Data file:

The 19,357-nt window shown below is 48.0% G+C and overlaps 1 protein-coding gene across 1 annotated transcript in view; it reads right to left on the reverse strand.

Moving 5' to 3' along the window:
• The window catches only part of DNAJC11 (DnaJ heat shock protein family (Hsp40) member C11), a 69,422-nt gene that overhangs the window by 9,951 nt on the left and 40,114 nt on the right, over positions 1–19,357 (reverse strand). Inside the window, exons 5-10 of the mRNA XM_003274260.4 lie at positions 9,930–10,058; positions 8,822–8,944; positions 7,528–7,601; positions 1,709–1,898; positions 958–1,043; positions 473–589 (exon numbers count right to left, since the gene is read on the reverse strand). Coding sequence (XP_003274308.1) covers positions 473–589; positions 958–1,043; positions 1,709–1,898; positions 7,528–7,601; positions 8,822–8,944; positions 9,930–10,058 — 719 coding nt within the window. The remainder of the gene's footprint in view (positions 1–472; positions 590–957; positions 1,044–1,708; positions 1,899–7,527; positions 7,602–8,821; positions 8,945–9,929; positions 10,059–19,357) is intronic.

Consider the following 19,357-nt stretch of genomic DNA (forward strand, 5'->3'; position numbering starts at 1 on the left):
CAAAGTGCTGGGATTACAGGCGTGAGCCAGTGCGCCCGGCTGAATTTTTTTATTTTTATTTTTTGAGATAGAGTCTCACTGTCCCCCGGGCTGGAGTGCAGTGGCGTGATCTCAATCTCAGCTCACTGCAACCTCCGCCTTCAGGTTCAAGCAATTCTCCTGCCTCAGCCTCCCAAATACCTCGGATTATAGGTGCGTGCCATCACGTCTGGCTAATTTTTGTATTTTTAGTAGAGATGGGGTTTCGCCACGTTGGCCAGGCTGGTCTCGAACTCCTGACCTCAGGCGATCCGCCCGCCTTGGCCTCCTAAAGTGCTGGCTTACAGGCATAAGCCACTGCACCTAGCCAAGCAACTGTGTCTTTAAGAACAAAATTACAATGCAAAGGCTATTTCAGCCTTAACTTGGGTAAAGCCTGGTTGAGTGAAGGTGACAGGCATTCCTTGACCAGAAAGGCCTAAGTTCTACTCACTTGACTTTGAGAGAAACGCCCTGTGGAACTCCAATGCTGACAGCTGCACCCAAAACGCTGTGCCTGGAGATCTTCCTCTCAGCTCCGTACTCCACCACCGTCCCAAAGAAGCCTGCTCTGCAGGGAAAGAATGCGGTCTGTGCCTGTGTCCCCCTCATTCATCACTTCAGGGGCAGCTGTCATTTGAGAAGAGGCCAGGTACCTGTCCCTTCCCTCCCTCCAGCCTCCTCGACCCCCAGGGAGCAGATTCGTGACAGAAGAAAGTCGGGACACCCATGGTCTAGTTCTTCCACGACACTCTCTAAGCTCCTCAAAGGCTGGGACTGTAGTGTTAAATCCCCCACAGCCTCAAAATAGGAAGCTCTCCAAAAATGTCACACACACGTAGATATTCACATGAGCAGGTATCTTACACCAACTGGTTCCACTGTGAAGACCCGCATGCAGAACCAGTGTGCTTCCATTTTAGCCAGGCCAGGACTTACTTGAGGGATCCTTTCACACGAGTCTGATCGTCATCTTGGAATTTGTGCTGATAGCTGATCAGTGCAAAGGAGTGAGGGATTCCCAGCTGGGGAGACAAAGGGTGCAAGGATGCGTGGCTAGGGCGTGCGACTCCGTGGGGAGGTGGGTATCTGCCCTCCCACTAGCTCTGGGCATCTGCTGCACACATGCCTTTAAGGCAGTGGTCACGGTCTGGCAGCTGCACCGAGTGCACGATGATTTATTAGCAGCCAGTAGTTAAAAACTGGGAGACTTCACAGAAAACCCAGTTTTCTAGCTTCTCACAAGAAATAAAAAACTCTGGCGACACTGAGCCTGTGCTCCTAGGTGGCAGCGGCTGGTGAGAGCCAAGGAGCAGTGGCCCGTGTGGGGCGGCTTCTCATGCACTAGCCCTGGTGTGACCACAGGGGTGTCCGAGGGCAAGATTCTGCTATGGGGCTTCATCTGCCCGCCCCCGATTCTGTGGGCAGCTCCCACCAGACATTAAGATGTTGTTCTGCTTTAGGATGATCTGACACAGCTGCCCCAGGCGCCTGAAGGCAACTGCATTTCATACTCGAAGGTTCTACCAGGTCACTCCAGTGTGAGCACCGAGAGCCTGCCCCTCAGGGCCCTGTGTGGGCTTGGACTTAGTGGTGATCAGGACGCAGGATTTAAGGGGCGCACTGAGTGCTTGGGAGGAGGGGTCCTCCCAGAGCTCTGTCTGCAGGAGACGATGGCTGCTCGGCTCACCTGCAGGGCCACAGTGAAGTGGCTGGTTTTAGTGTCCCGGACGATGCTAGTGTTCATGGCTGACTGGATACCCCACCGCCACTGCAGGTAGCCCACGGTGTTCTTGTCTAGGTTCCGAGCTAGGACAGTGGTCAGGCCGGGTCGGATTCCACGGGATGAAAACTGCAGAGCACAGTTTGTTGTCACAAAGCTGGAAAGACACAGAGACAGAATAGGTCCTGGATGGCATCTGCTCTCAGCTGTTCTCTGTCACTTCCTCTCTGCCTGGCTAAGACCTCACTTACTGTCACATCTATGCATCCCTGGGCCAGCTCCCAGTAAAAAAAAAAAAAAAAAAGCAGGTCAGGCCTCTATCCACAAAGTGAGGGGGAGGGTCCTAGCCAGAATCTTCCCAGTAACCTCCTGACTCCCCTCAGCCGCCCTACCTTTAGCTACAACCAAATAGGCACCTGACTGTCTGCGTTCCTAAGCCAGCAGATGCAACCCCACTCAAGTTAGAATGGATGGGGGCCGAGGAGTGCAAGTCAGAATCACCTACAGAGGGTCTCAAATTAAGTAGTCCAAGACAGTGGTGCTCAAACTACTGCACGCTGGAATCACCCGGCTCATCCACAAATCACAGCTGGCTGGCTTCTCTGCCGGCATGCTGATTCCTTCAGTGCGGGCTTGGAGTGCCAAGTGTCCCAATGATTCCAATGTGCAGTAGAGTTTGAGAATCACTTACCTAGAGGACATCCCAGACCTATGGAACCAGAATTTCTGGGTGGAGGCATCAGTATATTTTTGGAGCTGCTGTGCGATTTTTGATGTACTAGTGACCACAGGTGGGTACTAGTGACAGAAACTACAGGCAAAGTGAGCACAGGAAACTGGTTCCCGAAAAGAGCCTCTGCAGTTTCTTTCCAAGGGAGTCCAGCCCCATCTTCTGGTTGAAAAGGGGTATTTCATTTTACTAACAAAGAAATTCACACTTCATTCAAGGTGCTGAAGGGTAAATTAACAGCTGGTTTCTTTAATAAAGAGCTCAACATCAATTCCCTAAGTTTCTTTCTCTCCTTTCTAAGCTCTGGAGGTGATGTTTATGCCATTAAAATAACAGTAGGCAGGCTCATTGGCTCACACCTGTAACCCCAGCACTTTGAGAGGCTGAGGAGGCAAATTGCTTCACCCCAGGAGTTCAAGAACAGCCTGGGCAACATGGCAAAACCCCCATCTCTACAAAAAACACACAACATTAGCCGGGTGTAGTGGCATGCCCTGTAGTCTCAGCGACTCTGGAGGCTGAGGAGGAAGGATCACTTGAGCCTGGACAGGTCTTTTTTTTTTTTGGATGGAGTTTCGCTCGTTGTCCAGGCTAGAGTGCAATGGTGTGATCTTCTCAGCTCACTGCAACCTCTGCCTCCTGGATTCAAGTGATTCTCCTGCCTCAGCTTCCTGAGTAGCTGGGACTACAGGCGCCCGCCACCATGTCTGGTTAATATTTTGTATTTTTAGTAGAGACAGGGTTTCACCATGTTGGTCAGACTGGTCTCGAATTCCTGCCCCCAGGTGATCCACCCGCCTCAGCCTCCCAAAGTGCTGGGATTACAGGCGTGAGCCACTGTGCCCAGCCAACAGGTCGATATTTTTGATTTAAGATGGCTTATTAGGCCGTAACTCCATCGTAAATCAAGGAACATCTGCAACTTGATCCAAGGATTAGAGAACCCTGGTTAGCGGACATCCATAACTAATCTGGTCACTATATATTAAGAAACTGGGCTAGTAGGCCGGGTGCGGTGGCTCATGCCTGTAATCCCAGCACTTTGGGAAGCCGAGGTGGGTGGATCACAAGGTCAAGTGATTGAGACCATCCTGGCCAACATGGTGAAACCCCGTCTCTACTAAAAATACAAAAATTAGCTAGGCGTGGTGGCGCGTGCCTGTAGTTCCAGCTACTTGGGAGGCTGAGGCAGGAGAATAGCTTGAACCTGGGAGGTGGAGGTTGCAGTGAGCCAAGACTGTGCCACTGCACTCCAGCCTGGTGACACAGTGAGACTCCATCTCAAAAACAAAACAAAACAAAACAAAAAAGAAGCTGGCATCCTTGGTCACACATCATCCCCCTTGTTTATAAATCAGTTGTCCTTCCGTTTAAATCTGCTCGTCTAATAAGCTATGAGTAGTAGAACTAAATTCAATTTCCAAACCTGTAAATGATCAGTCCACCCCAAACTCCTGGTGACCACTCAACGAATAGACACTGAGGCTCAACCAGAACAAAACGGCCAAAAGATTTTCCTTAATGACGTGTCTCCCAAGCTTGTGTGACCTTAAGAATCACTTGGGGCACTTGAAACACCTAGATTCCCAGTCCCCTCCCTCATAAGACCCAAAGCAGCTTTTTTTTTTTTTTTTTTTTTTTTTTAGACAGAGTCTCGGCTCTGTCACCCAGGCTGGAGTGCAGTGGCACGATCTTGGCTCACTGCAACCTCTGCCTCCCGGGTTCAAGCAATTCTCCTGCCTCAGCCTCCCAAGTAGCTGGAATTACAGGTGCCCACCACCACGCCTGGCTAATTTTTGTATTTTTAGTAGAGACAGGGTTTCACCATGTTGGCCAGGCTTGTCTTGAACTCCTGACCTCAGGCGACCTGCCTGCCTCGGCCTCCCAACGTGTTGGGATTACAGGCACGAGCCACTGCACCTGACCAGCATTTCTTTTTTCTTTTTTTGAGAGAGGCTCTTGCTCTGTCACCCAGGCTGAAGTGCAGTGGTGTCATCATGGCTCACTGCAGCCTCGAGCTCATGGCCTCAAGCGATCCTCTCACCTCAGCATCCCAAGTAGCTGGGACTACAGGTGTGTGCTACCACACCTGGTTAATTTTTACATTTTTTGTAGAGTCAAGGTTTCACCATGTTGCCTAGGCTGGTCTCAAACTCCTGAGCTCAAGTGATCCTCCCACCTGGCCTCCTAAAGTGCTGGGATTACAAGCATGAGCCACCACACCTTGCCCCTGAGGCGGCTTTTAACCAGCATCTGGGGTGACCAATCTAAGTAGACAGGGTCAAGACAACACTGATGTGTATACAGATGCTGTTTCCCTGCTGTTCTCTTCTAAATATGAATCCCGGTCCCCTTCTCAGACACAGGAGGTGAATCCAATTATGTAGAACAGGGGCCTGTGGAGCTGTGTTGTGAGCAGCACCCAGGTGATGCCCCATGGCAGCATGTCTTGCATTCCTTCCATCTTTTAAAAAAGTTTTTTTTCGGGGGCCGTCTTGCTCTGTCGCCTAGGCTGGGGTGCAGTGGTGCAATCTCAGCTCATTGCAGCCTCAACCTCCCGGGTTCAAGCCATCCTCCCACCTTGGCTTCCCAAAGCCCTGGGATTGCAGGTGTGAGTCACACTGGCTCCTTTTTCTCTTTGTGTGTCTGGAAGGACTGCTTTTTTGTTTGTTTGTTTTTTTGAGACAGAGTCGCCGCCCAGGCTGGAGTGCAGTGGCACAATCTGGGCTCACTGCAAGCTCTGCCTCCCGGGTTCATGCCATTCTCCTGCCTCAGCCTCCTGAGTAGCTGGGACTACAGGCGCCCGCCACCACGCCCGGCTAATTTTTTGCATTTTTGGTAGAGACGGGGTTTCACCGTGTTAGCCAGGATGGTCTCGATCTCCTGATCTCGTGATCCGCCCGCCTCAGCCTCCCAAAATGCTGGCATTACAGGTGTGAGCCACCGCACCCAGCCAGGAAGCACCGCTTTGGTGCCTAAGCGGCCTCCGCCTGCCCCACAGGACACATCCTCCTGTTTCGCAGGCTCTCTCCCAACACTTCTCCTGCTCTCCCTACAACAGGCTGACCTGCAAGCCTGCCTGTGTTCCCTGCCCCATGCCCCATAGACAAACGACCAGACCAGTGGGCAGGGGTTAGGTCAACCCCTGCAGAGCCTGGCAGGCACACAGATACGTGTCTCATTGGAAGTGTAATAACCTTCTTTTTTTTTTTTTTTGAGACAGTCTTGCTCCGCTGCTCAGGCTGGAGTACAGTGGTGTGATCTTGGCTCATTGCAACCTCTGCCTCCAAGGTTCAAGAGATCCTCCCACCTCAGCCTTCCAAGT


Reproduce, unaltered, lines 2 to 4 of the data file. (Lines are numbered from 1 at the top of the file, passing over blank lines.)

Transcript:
Moving 5' to 3' along the window:
• The window catches only part of DNAJC11 (DnaJ heat shock protein family (Hsp40) member C11), a 69,422-nt gene that overhangs the window by 9,951 nt on the left and 40,114 nt on the right, over positions 1–19,357 (reverse strand). Inside the window, exons 5-10 of the mRNA XM_003274260.4 lie at positions 9,930–10,058; positions 8,822–8,944; positions 7,528–7,601; positions 1,709–1,898; positions 958–1,043; positions 473–589 (exon numbers count right to left, since the gene is read on the reverse strand). Coding sequence (XP_003274308.1) covers positions 473–589; positions 958–1,043; positions 1,709–1,898; positions 7,528–7,601; positions 8,822–8,944; positions 9,930–10,058 — 719 coding nt within the window. The remainder of the gene's footprint in view (positions 1–472; positions 590–957; positions 1,044–1,708; positions 1,899–7,527; positions 7,602–8,821; positions 8,945–9,929; positions 10,059–19,357) is intronic.

Consider the following 19,357-nt stretch of genomic DNA (forward strand, 5'->3'; position numbering starts at 1 on the left):